The default color scheme is just gray. But then, the code samples are supposed to be replaced with GitHub-based Gist files (which are color coded using GitHub's color coding libraries). If you're seeing the flat gray coloring then the Gist isn't loading for some reason :(

For example, this blog post is supposed to load this gist on DOM-ready:

https://gist.github.com/bennadel/60b7d8448324792337e6#file-multi-isolate-htm

Not sure why it wouldn't be loading for you.

Reply to this Comment

@All,

The more I learn about AngularJS, and the more my viewpoint evolves, the more clearly I see that there are distinct types of directives. All of the internal AngularJS directives - and many of my directives - are "behavioral" directives. Meaning, they provide some behavior hook, like Click or Mouseenter, and pipe that into a directive. These are often attribute-oriented directives and should never use the isolate scope.

Then, there's DOM-manipulation directives, like ngShow, ngHide, and ngRepeat. These should basically never use isolate scope either as they deal completely with expressions that are passed into the directive.

And then, finally, there's the "component directive", which is meant to be a "reusable widget" within an application. These are likely the only kind of directives that actually benefit from isolation. And, even then, I would argue that isolation is only needed when you also have transclusion.

Now, one could argue that always turning the isolate scope on for a "component directive" is good because it protects the developer from him/herself making silly mistakes like accidentally using an inherited value. But, by that argument, you could say that we should stop using JavaScript because it lacks type-checking.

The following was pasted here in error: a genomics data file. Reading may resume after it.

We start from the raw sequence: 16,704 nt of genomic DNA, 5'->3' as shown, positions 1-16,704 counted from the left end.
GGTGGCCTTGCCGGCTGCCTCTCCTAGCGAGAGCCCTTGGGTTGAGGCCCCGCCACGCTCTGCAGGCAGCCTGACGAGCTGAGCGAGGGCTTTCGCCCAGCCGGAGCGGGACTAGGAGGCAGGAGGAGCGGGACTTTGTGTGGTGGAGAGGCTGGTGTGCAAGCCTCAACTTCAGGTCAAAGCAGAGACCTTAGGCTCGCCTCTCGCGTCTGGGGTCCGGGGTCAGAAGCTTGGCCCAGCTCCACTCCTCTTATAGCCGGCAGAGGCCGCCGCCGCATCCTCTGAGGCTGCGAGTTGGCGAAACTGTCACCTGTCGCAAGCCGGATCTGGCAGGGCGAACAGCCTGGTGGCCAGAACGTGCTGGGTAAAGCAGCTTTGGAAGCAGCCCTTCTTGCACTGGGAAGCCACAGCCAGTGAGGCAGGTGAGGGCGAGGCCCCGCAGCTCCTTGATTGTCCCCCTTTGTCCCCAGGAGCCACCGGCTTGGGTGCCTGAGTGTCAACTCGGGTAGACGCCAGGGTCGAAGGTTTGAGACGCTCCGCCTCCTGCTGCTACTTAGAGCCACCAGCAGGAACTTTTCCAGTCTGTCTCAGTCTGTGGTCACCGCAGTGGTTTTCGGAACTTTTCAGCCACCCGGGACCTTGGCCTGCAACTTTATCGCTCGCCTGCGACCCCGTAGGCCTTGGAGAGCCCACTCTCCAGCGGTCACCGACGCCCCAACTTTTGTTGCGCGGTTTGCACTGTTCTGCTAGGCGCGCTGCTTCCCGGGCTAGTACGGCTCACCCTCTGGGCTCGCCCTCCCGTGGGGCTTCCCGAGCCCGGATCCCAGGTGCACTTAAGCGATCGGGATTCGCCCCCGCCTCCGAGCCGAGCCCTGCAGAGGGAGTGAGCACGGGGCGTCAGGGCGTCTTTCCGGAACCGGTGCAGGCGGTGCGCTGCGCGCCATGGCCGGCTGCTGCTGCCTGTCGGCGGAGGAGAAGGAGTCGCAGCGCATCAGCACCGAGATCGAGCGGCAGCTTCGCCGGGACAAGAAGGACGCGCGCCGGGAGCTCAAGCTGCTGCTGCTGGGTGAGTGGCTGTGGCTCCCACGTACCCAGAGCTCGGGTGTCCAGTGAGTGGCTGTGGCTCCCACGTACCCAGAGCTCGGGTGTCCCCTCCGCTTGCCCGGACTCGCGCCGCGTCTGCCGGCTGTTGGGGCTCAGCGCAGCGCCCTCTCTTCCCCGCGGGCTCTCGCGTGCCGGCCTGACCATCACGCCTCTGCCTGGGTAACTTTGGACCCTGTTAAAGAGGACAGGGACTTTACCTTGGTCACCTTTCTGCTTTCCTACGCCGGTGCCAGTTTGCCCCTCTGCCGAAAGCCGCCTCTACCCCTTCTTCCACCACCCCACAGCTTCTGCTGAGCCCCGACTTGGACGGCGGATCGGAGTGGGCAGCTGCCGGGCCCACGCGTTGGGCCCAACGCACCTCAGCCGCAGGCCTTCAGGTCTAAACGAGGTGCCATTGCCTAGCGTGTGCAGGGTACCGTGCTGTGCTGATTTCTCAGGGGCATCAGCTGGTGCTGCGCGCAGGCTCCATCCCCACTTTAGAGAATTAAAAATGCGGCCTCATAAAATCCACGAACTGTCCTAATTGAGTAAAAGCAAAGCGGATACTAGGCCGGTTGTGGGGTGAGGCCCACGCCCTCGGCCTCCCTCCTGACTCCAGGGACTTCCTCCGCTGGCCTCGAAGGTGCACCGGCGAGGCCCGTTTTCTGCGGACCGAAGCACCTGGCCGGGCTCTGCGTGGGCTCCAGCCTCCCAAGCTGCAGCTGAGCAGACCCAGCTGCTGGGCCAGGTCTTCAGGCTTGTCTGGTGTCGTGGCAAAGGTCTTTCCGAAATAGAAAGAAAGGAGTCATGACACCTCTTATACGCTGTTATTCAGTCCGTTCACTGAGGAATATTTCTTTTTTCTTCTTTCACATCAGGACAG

At the end of the day, the moral of this story, including my evolved understanding is that you shouldn't turn on the isolate scope unless you understand what it does and why you need it.

Reply to this Comment

Thank you for this great article. Really useful and informative about scopes.
Though, I have a question that I can't find an answer to:
When should I use "inherited scope" (i.e scope:true) and when should I use "parent scope" (i.e scope:false)?

For example, why some of the core angular directives (such as ng-if and ng-repeat) use scope:true ,while other directives do not?

I know the difference between the scope types, but I am just not sure when I should decide to use one of them rather than the other.

Would appreciate your opinion on this.
Thanks in advance :)

Reply to this Comment

Almost on spot, but not quite.

However, any reader can easily conclude when it is better to use isolate scopes from your examples: ngStyle, ngClick, ngClass etc. They don't add new stuff to DOM (templates) but rather they modify attributes/events of the element they are applied to. That is exactly when you should not use isolate scopes.

If your directive has a template or transclusion is set, then you must use isolate scopes in most cases EVEN IF you don't plan to reuse the component. As simple as that.

Reply to this Comment

@Anil,

Just an update after reading Ben's last comment. It's very unlikely for a developer to create something like ngRepeat. When one does, he will know what to do (at which point he should be master of scopes, private scope variables, transclusions, compiling, linking etc). So my point is still valid for >90% of cases.

Reply to this Comment

Post A Comment

You — Get Out Of My Dreams, Get Into My Comments
Live in the Now
Oops!
Comment Etiquette: Please do not post spam. Please keep the comments on-topic. Please do not post unrelated questions or large chunks of code. And, above all, please be nice to each other - we're trying to have a good conversation here.